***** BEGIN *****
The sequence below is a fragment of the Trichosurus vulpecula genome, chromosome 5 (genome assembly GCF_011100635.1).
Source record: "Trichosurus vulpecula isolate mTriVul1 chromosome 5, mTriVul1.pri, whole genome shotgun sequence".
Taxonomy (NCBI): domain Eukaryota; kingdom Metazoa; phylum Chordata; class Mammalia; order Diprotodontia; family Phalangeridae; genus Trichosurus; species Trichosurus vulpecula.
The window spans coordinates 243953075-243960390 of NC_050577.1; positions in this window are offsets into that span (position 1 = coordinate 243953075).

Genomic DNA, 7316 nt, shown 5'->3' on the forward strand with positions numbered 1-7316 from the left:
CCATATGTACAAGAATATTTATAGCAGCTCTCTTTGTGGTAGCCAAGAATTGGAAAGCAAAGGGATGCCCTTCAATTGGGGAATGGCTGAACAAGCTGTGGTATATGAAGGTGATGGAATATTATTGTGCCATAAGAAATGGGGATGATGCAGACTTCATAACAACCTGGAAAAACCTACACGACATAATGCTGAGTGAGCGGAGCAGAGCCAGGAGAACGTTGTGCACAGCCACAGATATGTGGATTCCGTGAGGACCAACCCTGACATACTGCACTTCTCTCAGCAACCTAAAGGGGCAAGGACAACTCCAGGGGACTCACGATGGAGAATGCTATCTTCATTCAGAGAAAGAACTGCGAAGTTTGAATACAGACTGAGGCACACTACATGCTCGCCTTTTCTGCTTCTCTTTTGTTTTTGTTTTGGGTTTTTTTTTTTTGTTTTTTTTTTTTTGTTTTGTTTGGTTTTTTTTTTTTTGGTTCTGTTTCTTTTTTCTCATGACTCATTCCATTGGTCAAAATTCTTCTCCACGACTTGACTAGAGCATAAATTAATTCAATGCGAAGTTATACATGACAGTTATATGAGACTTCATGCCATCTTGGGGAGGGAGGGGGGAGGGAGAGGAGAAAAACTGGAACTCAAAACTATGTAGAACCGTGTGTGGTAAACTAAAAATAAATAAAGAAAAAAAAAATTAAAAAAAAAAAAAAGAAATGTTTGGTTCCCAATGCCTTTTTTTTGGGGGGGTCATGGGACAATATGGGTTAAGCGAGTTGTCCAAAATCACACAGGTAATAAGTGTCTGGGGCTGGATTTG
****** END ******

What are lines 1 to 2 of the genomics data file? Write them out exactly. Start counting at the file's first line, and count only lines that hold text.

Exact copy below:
The sequence below is a fragment of the Trichosurus vulpecula genome, chromosome 5 (genome assembly GCF_011100635.1).
Source record: "Trichosurus vulpecula isolate mTriVul1 chromosome 5, mTriVul1.pri, whole genome shotgun sequence".